Notice Required.—Except as provided in subsections (a) and (d) of this section, an action for unliquidated damages may not be brought against a local government or its employees unless the notice of the claim required by this section is given within 180 days after the injury.

To whom the notice is to be given is set out in CJP § 5-304(c)(3)(I), which requires that, as for the City of Baltimore, notice is to be given to the City Solicitor. As for the form and content of the notice, CJP § 5-304(b)(2) states that "[t]he notice shall be in writing and shall state the time, place, and cause of the injury."

The notice provision of the LGTCA is a "condition precedent to maintaining an action directly against a local government or its employees, " Hansen v. City of Laurel, 420 Md. 670, 682 (2011), but, strict compliance with that provision is not required. A notice, may, if it substantially complies with the notice requirement, "satisfy the statute where the purpose of the notice requirement is fulfilled." Moore v. Norouzi, 371 Md. 154, 168 (2002). The purpose of the notice requirement, the Court of Appeals has said, is to apprise a municipality "'of its possible liability at a time when it could conduct its own investigation, i.e., while the evidence was still fresh and the recollection of the witnesses was undiminished by time, sufficient to ascertain the character and extent of the injury and its responsibility in connection with it.'" Id. at 167–68 (internal quotation marks omitted) (quoting Williams v. Maynard, 359 Md. 379, 389–90 (2000). To fulfill that purpose, the notice must set forth the "'facts and circumstances giving rise to the claim.'" Faulk v. Ewing, 371 Md. 284, 299 (2002) (quoting Condon v. Univ. of Maryland, 332 Md. 481, 496 (1993)).

In the instant case, the District Court replevin action did not forewarn, as a notice of claim must, that an action for unliquidated damages may follow; in fact, it suggested the contrary: Dehn Motor's replevin claim was only against the City. More importantly, the only issue raised by the replevin action was the return of the vehicles, the towing fees that had been charged, and any damages for the temporary detention of the vehicles. There was no reason to suspect from the replevin action—which Dehn Motor claims was comparable to a notice of claim—that Sergeant Proctor and Officer Schultz were potential parties. Nor was there any reason to believe, from the nature of the action, that constitutional claims were waiting in the wings. The matter was thereafter settled by the return of the vehicles and the lifting of towing and storage fees, in exchange for the promise by Dehn Motor not to return the vehicles to the locations from which they had been towed.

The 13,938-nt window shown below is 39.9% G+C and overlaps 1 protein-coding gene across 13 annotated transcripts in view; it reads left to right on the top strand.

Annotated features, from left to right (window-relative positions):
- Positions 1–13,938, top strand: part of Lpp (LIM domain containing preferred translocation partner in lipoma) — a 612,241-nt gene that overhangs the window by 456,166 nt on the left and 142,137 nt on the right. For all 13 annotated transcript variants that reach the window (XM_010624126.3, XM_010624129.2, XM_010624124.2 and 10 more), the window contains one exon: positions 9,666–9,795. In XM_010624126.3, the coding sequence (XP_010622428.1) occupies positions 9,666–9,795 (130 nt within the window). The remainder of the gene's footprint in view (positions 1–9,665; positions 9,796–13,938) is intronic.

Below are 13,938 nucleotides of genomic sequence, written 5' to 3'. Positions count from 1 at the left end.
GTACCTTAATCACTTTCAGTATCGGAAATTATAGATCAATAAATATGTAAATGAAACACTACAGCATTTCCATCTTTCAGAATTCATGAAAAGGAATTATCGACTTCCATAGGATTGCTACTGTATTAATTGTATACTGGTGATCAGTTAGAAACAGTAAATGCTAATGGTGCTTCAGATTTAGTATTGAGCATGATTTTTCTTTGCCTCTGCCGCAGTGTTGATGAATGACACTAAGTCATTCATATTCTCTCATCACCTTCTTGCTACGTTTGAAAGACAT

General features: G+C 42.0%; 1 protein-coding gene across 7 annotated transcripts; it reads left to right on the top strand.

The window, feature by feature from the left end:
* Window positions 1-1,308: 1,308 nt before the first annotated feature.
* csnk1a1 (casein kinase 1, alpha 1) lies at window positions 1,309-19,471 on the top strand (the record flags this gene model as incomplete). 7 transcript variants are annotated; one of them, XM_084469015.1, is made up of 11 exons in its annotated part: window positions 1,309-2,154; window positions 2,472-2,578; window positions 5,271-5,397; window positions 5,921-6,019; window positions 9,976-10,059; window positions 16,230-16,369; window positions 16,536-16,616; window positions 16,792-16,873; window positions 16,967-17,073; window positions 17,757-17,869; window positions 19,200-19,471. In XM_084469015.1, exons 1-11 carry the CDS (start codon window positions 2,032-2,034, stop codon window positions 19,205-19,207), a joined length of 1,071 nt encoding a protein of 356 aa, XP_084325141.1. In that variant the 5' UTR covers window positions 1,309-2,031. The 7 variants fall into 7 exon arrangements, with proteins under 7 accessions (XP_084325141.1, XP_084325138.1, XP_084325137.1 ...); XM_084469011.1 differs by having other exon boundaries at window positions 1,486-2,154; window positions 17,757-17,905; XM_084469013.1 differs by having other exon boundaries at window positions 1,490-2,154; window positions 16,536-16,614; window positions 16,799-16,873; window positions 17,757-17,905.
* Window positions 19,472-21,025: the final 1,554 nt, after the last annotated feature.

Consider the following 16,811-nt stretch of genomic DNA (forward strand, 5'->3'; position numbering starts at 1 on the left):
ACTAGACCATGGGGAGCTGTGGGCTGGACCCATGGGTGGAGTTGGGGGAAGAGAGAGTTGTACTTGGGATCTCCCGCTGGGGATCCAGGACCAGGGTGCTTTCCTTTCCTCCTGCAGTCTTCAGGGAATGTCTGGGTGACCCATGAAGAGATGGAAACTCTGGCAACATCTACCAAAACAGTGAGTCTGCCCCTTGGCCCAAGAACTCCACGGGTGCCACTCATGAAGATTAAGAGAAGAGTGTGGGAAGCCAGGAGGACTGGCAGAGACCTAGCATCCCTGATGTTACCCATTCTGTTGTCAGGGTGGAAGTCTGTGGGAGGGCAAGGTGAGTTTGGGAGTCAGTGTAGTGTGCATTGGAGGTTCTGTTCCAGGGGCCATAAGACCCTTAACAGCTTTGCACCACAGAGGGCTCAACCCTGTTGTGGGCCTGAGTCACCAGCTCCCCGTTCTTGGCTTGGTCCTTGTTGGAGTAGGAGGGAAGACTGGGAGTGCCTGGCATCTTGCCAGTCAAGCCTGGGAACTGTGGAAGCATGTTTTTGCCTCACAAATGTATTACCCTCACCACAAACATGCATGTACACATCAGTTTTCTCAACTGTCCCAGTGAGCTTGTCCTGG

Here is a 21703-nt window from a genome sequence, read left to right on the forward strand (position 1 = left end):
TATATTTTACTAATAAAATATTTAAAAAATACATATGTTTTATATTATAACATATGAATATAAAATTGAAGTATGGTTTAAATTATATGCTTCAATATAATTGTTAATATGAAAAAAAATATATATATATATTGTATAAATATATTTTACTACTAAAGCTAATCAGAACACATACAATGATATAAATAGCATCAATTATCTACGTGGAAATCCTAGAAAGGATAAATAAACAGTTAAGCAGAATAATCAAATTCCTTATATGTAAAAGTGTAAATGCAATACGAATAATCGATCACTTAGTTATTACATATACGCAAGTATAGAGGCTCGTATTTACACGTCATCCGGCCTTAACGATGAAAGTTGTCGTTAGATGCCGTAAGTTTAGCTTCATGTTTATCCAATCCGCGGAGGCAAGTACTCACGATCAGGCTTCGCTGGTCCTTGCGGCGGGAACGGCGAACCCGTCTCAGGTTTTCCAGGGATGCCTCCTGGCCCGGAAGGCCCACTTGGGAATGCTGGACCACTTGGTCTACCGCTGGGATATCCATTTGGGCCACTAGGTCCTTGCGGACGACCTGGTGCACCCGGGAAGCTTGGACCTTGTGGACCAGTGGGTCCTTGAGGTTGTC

The relief sought by Dehn Motor in the replevin suit was the return of its towed vehicles, without having to pay the towing and storage fees, as well as damages for the seizure and detention of the vehicles. No other injuries were alleged. Nor could they have been as a replevin action entails very limited relief, namely, the return of the vehicles and damages caused by the detention of the vehicles. Koch v. Mack Int'l Motor Truck Corp., 201 Md. 562, 572 (1953) (stating that "damages in replevin actions are for the detention of the chattel"). Moreover, the replevin complaint gave no warning, expressed or implied, that the officers might be future defendants in a more substantial and thus more threatening action in an altogether different court involving constitutional claims and that the City could also face additional and substantial damage claims, far greater than those that could be advanced in a replevin action. While the replevin suit requested limited damages, the circuit court action demanded $500, 000 in compensatory damages and $1, 000, 000 in punitive damages.

In sum, the failure to provide a separate notice of a claim of unliquidated damages had troubling consequences. If, in addition to filing their replevin complaint in the District Court, Dehn Motor had sent a notice of claim to the Baltimore City Solicitor, the City would have been on notice that Dehn Motor might file an additional and significantly larger lawsuit. Provided with such notice, the City would have been on notice of the need to conduct a more extensive investigation, and would have probably provided the officers with counsel during the replevin proceeding at which they were called as witnesses or the officers would have obtained counsel on their own. Moreover, the City agreed to settle the replevin action unaware that another larger suit would follow, and, had it been put on notice of that, it would have probably requested, we presume, that Dehn Motor release it and its employees from liability for any future claims arising from the towing of Dehn Motor's vehicles. Thus, instead of aiding the City in preparing for a possible future suit, as is the purpose of the notice requirement, the replevin suit hindered that preparation by misleadingly suggesting that the City only faced an action of a limited nature. If it was on notice of an "action for unliquidated damages, " it was a notice of a deceptively small amount of such damages.